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ERNESTO V. YU and G.R. No. 130316

Petitioners, Present:

PUNO, C.J., Chairperson,

- v e r s u s - CORONA,

Respondent. Promulgated:

January 24, 2007

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The present petition filed under Rule 45 of the Rules of Court originated from an
action for forcible entry and damages filed by petitioners Ernesto and Elsie Yu
against respondent Baltazar Pacleb.

The antecedent facts follow.

Sometime in September 1992, Ruperto Javier allegedly offered to sell Lot No.
6853-D to petitioners for P75 per sq.m. The lot was approximately 18,000 square
meters and was located in Barangay Langkaan, Dasmarias, Cavite. Javier
supposedly purchased the lot from one Rebecca del Rosario who, in turn, acquired
it from respondent and his wife. The title of the property (Transfer Certificate of
Title [TCT] No. T-118375), however, remained in the names of respondent and his
wife. The instruments in support of the series of alleged sales were not registered.

On September 11, 1992, petitioners accepted the offer and gave

Javier P200,000 as downpayment for the lot. Javier then delivered his
supposed muniments of title to petitioners.After the execution of a contract to sell,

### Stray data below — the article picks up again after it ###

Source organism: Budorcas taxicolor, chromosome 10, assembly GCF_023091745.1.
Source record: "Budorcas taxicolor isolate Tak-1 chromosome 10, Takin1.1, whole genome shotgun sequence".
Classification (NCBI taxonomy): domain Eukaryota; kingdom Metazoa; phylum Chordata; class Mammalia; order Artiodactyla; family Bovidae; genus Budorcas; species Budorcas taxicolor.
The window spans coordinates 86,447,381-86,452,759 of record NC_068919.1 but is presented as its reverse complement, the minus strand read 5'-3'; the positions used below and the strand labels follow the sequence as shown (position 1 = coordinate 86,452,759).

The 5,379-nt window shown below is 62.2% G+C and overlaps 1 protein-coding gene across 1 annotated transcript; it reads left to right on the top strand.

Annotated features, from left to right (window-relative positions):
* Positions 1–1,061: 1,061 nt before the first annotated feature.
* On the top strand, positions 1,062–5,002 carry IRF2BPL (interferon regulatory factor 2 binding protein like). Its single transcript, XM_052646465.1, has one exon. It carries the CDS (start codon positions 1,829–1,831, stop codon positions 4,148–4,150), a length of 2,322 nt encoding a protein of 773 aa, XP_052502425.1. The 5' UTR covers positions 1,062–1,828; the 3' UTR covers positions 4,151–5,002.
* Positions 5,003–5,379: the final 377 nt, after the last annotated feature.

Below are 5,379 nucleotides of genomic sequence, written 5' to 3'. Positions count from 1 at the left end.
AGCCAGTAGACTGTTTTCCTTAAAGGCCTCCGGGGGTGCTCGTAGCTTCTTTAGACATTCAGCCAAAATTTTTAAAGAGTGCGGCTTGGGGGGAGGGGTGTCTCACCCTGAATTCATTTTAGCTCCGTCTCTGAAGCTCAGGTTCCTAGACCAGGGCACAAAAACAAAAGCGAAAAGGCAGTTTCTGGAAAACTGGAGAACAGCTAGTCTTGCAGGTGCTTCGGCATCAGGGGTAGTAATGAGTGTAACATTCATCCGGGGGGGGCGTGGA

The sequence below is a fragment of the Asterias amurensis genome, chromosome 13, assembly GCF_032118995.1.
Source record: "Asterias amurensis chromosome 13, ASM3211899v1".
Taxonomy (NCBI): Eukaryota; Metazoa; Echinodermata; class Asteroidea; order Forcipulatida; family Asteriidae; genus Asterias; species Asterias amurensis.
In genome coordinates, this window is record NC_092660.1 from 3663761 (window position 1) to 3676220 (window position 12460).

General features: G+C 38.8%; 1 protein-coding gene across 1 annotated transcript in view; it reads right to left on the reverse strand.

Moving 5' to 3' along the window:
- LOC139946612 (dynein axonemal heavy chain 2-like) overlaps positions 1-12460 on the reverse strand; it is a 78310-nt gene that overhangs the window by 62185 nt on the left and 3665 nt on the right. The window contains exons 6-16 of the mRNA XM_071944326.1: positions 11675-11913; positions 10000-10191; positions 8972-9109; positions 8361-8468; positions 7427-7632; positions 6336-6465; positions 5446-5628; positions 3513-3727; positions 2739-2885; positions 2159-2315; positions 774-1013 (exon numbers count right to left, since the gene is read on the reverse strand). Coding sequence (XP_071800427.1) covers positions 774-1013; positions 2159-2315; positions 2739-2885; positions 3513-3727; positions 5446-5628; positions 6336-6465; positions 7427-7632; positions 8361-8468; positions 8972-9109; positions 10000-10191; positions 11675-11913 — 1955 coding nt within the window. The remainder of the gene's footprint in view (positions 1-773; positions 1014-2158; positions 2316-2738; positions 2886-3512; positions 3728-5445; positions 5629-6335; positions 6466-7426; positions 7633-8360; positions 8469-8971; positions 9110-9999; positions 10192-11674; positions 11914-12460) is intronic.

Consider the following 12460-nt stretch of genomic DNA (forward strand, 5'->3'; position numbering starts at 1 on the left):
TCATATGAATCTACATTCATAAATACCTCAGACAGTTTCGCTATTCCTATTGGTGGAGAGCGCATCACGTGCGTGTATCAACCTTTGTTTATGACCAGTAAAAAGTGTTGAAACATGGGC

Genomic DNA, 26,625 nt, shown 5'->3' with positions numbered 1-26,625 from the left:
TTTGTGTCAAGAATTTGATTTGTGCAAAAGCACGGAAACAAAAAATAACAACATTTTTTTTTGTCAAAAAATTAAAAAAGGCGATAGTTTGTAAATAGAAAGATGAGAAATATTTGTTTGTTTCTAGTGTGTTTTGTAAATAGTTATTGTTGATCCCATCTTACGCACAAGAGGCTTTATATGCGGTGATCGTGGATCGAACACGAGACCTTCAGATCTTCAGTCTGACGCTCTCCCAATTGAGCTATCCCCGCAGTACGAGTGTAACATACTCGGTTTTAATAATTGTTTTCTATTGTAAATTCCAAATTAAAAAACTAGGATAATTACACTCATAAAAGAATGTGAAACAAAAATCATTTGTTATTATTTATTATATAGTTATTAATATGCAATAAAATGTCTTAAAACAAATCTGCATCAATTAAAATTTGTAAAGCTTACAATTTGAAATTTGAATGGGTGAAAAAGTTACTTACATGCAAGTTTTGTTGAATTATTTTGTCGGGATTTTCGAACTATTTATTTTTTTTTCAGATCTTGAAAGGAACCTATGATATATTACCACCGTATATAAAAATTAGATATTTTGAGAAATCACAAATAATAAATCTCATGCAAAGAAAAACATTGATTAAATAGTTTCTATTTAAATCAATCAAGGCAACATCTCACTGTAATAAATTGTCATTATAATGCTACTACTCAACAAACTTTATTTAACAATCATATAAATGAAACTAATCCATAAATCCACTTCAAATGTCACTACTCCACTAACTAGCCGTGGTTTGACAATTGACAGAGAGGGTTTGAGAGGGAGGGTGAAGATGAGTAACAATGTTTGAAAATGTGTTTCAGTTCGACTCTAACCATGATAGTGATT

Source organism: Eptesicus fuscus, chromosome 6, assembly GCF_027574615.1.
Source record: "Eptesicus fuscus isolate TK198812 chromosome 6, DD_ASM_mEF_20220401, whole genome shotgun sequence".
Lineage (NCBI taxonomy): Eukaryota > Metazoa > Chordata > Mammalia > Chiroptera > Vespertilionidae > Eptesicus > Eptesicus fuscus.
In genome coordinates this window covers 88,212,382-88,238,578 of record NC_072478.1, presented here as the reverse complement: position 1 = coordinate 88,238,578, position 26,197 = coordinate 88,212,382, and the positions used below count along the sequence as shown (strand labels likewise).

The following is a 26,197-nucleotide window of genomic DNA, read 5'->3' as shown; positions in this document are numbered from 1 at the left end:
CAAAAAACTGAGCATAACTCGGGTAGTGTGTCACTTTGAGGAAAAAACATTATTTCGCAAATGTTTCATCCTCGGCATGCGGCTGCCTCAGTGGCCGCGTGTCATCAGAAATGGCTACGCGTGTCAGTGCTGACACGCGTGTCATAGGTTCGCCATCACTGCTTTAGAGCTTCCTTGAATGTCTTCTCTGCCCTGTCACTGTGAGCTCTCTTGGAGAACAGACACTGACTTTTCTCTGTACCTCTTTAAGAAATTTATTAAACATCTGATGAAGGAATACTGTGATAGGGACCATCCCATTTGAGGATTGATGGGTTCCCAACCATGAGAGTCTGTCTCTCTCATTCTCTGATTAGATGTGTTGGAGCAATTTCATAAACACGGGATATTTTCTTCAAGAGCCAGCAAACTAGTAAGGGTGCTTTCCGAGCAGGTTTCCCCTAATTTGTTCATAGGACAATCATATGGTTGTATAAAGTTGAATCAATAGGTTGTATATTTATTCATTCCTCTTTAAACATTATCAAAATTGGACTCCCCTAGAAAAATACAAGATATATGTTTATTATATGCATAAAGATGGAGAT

he formally turned over the property to petiti oners.

At the time of the turn-over, a portion of the lot was occupied by Ramon C. Pacleb,
respondents son, and his wife as tenants. On September 12, 1992, Ramon and his
wife allegedly surrendered possession of their portion to petitioners. Later on,
petitioners appointed Ramon as their trustee over the subject lot.

Aside from taking possession of the property, petitioners also caused the
annotation on TCT No. T-118375 of a decision rendered in their favor in Civil
Case No. 741-93.[2] This decision attained finality on April 19, 1995.
Petitioners alleged that they exercised ownership rights as well as enjoyed open,
public and peaceful possession over the property from September 12, 1992 until
the early part of September 1995. During this time, respondent was in the United

Upon respondents return to the Philippines in May 1995, he allegedly entered the
property by means of force, threat, intimidation, strategy and stealth thereby
ousting petitioners and their trustee, Ramon.

Despite repeated demands, respondent, asserting his rights as registered owner of

the property, refused to vacate the premises and surrender its possession to
Petitioners filed an action for forcible entry[3] in the Municipal Trial Court (MTC)
of Dasmarias, Cavite on November 23, 1995. Respondent filed an answer with
compulsory counterclaim dated December 8, 1995. After the issues were joined,
the MTC required the submission of the parties position papers at a preliminary
conference on March 11, 1996. Respondent failed to comply.

On June 17, 1996, the MTC ruled:

WHEREFORE, in view of the foregoing, the [respondent] and other persons

claiming right under him are hereby ordered to surrender physical possession of
Lot No. 6853-D in favor of the [petitioners] and to pay the sum of TWENTY-
FIVE THOUSAND (P25,000.00) PESOS as attorneys fees.


On appeal,[5] the Regional Trial Court (RTC) of Imus, Cavite rendered a decision